Tuesday, September 23, 2014

Pulling Knives

Given that so much of our discussion was centered around the last line of the Freedman piece on Monday, I wanted to give it some extra thought and try to synthesize something more cogent than I did in class. Throughout "Will the Sheik Use His Blinding Fireball? The Ideology of Professional Wrestling," Freedman first sets up that faces fight for family, love of competition, or the fans, utilizing only their bodies without any external aid, while heels fight for money or even just for love of violence, using props and foul play to ensure their victory. The question of the existence of pure competition is, in Freedman's view, nonexistent for the urban laborer fans of wrestling: liberal ideology fails because of the evil forces at work in the world, and especially for the disenfranchised and disillusioned workers, there is no even playing field in the land of opportunity. The heels of the world are going to cheat, and the referee will not do anything about it. Professional wrestling says honest work is never going to get you anywhere, if you want to be upwardly mobile you need to take shortcuts and "sign on with the devil."
Freedman writes that the gap where authority should be is filled by the audience, who responds as vigilantes. The authorities they have given power to are useless to the audience, "and if they are of no help then the people must take matters into their own hands" (79).
So back to the last section:
"After the match, the Simcoe arena opened onto a small street across from a park. On the way home a number of young boys who had been inside started a scuffle and soon there was a brawl. Somebody pulled a knife."
In terms of the lessons wrestling is teaching (based on the article), the young boy with the knife is just responding in kind. His own strength isn't going to be enough, and even if there was an arbiter for the conflict he wouldn't be of any help, so the boy has to take matters into his own hands. I think this closing section is hinting at a Libertarian reading of wrestling, like we discussed in class. It comes back to the failure of capitalism in practice (as Freedman discusses) and how greed ruins the system.
I don't want to end this with a question, but I do wonder if wrestling ever tries to answer any of these questions it puts forward. It is very obviously saying the government is useless, evil people are ruining capitalism and our liberal democracy, but the infinite plot of wrestling seems to preclude it from trying to comment on ways to cure our social ills. Or it's infinite plot is a comment in itself, that there is no way to fix this and humanity is doomed to struggle through these issues forever. In which case, might as well bring a knife to a fistfight because you aren't doing yourself any favors by leaving it at home.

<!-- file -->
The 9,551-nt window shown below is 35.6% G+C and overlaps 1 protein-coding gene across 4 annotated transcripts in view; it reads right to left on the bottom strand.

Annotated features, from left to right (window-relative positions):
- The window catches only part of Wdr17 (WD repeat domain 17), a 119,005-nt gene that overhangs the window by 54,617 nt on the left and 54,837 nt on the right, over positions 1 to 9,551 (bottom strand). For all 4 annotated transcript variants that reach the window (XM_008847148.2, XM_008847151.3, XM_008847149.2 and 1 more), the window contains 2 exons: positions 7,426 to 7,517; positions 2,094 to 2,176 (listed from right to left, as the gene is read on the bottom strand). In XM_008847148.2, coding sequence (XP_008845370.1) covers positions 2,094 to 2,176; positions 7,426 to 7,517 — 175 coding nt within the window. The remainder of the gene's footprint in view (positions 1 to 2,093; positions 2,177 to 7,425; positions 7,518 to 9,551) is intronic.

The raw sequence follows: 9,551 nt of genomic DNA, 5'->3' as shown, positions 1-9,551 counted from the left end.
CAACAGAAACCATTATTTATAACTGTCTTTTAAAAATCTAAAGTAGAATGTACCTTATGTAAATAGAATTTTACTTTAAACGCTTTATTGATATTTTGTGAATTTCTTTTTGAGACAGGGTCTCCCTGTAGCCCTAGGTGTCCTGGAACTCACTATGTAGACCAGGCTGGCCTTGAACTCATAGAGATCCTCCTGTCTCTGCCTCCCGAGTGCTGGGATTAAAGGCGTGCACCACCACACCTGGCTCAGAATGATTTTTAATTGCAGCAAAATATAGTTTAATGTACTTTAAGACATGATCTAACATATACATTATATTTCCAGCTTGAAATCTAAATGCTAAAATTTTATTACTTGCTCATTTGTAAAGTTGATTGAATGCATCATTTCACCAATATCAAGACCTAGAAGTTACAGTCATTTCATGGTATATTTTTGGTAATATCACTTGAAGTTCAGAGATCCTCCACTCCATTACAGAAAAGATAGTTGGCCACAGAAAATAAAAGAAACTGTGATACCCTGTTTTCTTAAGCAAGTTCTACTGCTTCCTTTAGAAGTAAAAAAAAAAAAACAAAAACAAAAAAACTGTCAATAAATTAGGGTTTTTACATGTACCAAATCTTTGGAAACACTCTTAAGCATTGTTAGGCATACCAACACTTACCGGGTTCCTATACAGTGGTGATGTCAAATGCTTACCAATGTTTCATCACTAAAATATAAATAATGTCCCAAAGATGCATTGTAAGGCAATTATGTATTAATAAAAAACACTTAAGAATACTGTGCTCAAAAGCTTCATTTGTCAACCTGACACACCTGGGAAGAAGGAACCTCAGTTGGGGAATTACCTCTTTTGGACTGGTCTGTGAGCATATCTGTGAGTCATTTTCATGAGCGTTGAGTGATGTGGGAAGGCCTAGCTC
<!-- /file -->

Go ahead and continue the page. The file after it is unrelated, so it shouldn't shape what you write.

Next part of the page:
Sam Ford said...

I appreciate your lingering on the question, Mikey. I think it's one that's particularly appropriate for this class--and that may spill into today's discussion, since we're moving on to Freedman's "Drawing Heat" book. I waffle, too, on wrestling as libertarian text; as Machiavellian text; as Marxist text, or as the story of the idealistic person who believes in capitalism and democracy and the ability of the system to "EVENTUALLY" get it right...who keeps coming back. It's sort of like the Lucy character in "I Love Lucy." Society keeps putting the woman back in her place. But next week, there she will be, doing everything she can to "be part of the show" despite her husband Ricky's objections--and those of the rest of a patriarchal society. A single episode can be read as "putting a woman in her place." The series can be read as a woman who refuses to be put in her place--who hangs on to HER "hustle, loyalty, and respect."

But what does it mean that wrestling exposes questions about society without confronting them? Does wrestling have that advantage of "having it both ways"--of engaging in terrible stereotypes while also exaggerating them, in a way that gives them an "out" as parody or entertainment while also profiting on the discord? As we have said in class in the past, we don't see the conclusion being the authority figures becoming both fair and strong and being always efficient at maintaining order. We don't see collection bargaining on the wrestlers' part. Grudges are never settled with a hug and a decision to settle matters with empathy rather than fists. What kind of PPV would that be? So what do we take away from this constant perpetuation of struggle? Or, as Barthes and others have suggested, is it not the conclusion that ever matters but rather the FEELING of the struggle...the depiction of the pain and the injustice?

Marshall Metcalf said...

I loved this post! You said that one of the themes of Professional Wrestling was that being "the good guy" gets you no where, that you have to sign a deal with the devil. This theme is seen all throughout pop culture. It's actually one of my favorite things to research. The Illuminati is something that is woven all throughout pop culture today. Rappers and singers often sing and brag about being in it. For example, Ke$ha once claimed to be the leader of the Illuminati. She then said she was joking, but her just "joking" about it made discussion. Beyonce' and Jay-Z are thought to be the leaders of the Illuminati, and the two of them have some of the biggest fan bases. There are even rumors about people literally worshiping Beyonce' as a religion. When I googled it, it lead me to sites that discussed "The National Church of Bey."